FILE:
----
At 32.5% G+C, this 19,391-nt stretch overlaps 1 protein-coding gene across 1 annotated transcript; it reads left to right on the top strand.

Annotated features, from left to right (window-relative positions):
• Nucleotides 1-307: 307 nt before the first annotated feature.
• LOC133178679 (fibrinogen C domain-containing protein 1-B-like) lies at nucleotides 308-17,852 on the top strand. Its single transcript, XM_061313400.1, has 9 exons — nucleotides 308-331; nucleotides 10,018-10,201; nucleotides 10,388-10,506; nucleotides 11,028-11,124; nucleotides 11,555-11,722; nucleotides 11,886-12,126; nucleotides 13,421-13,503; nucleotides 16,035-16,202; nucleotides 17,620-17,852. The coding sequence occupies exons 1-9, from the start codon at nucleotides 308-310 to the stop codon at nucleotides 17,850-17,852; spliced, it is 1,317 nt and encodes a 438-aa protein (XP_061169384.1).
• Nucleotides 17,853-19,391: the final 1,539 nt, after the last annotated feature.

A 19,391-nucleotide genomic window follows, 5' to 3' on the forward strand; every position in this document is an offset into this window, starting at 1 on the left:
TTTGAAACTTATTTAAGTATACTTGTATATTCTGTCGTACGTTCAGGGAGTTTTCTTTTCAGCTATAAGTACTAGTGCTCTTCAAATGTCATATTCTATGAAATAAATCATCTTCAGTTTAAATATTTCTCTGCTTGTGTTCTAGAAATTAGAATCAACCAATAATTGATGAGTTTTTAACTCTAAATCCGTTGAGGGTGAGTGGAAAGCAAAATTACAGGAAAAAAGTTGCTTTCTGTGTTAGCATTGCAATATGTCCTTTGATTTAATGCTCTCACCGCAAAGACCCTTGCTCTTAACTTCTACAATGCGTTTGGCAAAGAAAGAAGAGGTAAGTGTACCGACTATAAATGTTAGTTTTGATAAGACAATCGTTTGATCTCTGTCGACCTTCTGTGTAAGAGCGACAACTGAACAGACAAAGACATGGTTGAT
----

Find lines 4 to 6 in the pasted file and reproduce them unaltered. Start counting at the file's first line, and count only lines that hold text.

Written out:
• LOC133178679 (fibrinogen C domain-containing protein 1-B-like) lies at nucleotides 308-17,852 on the top strand. Its single transcript, XM_061313400.1, has 9 exons — nucleotides 308-331; nucleotides 10,018-10,201; nucleotides 10,388-10,506; nucleotides 11,028-11,124; nucleotides 11,555-11,722; nucleotides 11,886-12,126; nucleotides 13,421-13,503; nucleotides 16,035-16,202; nucleotides 17,620-17,852. The coding sequence occupies exons 1-9, from the start codon at nucleotides 308-310 to the stop codon at nucleotides 17,850-17,852; spliced, it is 1,317 nt and encodes a 438-aa protein (XP_061169384.1).
• Nucleotides 17,853-19,391: the final 1,539 nt, after the last annotated feature.

A 19,391-nucleotide genomic window follows, 5' to 3' on the forward strand; every position in this document is an offset into this window, starting at 1 on the left: